Stocks slide as IBM, French debt weigh on markets

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NEW YORK (AP) ? Stocks slid in early trading Tuesday after disappointing corporate earnings reports and concerns that France and Germany may not reach an agreement to provide additional support for Greece.

Moody’s also warned late Monday that it may downgrade France’s top-notch credit rating in the next three months. On Tuesday, that country’s finance minister said that the French economy will likely grow a rate of less than 1.5 percent next year. France is Europe’s second-largest economy.

The Dow Jones industrial average was down 76 points, or 0.7 percent, to 11,320 at 10 a.m. Eastern.

The S&P 500 shed 7, or 0.6 percent, to 1,193. The Nasdaq composite fell 21, or 0.8 percent, to 2,593.

Investors were also troubled by reports that France and Germany remain divided on a plan to provide more support for Greece. An agreement between the two countries, the two largest economies that use the euro, is seen as the bedrock for a rescue package that can pass all 17 countries that share the euro.

Concerns about the possibility of a European credit crisis have driven many of the market’s big swings lately. The Greek government is widely expected to go through some kind of default or restructuring of its debt. If that process becomes disorderly, European banks could suffer big losses on their holdings of Greek government bonds, which might plunge in value. If those banks become jittery enough they could pull back on lending to each other and trigger another freeze in credit markets, delivering another blow to an already weak European economy.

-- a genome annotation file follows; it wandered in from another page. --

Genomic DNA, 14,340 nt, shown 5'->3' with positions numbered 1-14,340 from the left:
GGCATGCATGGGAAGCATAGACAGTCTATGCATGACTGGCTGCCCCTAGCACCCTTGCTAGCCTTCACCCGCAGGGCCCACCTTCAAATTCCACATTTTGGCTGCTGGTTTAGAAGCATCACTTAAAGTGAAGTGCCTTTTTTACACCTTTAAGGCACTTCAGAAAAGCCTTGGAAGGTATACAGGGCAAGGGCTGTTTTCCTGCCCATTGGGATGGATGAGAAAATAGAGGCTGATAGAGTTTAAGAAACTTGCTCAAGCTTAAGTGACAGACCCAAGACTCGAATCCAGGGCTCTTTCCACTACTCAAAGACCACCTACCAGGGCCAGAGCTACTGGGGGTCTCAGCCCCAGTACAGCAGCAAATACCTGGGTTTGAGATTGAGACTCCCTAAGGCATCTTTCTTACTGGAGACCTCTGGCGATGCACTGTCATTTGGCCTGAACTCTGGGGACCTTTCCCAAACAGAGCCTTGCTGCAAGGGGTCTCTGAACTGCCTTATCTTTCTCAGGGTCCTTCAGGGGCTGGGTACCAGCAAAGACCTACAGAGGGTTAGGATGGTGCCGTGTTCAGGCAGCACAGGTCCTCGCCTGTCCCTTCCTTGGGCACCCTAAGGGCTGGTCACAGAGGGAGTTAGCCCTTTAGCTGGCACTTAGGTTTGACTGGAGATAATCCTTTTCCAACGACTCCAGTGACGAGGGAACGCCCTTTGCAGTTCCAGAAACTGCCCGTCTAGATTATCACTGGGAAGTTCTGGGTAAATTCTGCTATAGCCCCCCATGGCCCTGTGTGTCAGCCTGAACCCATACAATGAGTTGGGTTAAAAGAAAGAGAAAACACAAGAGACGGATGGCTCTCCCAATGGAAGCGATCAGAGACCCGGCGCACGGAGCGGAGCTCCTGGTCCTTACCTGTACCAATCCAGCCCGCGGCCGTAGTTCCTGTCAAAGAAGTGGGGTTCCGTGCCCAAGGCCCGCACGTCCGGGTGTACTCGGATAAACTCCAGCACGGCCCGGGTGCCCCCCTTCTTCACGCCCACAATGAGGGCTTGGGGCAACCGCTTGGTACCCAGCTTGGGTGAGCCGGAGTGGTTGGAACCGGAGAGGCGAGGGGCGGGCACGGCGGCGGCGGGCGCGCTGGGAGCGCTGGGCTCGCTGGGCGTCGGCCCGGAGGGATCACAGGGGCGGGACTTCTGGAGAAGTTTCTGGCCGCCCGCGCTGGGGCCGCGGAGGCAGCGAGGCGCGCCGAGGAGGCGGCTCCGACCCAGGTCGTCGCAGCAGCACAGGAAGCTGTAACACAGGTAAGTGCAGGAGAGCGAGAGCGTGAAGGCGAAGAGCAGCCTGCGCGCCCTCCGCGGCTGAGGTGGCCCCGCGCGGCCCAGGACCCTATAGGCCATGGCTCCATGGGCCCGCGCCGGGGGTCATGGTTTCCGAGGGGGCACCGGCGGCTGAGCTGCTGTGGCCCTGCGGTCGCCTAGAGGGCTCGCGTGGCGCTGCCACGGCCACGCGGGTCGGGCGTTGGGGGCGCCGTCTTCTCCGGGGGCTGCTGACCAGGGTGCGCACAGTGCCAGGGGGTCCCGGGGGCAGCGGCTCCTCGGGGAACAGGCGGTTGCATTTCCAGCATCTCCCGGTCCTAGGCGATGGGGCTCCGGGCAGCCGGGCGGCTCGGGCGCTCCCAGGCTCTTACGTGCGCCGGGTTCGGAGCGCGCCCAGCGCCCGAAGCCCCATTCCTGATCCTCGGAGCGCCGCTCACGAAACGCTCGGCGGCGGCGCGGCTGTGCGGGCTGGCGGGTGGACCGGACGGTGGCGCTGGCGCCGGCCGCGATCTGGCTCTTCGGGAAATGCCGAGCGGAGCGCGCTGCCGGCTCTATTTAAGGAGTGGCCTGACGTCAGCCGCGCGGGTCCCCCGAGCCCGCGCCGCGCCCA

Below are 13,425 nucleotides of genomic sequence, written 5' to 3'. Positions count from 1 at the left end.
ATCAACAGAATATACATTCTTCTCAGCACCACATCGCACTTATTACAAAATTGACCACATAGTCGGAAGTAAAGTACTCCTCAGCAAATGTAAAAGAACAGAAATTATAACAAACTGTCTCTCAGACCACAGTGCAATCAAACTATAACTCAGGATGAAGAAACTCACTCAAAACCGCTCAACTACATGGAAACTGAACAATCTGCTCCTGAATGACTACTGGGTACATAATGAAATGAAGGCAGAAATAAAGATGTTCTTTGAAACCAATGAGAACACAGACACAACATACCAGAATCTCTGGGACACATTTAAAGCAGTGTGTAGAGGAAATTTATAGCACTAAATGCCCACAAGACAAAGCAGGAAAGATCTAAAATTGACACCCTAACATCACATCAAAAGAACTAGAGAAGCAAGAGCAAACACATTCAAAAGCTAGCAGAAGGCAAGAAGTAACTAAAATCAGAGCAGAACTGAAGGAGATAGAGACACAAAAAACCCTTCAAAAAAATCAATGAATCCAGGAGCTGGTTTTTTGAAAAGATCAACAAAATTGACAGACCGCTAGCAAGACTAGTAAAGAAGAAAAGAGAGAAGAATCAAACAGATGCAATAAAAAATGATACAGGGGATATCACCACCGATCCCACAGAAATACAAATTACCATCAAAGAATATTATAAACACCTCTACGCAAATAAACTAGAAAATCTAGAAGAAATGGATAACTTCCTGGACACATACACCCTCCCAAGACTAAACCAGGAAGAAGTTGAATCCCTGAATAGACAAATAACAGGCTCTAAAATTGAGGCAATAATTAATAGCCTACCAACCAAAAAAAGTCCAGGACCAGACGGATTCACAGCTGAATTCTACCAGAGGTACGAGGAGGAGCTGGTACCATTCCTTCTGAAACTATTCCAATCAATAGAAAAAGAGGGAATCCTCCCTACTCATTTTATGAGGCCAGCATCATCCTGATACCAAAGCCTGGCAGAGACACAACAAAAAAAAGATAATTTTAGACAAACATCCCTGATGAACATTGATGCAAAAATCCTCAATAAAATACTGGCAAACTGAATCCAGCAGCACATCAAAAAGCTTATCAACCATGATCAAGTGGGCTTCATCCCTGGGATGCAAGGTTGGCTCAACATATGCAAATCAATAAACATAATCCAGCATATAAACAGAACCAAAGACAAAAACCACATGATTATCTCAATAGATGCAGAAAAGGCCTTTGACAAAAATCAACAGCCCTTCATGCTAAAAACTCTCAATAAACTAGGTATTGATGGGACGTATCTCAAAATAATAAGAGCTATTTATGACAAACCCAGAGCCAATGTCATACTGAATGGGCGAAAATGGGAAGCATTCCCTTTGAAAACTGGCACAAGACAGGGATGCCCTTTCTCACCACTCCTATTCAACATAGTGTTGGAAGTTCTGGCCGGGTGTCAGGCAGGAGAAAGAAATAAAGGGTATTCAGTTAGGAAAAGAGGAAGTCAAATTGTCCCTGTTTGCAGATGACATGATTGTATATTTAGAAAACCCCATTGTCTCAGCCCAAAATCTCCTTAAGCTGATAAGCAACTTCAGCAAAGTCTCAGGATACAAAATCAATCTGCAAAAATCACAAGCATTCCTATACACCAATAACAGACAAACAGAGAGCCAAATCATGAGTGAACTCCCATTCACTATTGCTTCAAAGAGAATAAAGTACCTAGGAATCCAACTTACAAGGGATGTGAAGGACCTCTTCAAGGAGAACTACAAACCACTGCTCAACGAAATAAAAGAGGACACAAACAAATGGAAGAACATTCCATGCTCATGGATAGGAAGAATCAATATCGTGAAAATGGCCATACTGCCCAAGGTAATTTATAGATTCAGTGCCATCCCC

Tuesday brought full day of corporate earnings reports in the U.S. International Business Machines Corp. fell 4 percent after missing Wall Street’s revenue estimates last quarter. It reported after the markets closed Monday.

Bank of America Corp. rose 3.4 percent after it said accounting gains and the sale of a stake in a Chinese bank helped it beat Wall Street’s earnings estimates. Goldman Sachs rose 0.1 percent, even after reporting only its second quarterly loss since going public in 1999. The loss was more than analysts expected.

Coca-Cola Co. lost 0.6 percent after narrowly beating Wall Street’s earnings estimates. Johnson & Johnson slid 0.2 percent after posting a 6 percent in decline in third-quarter profit, roughly in line with analyst expectations.

Apple Inc. and Intel will report their results from the last quarter after the market closes.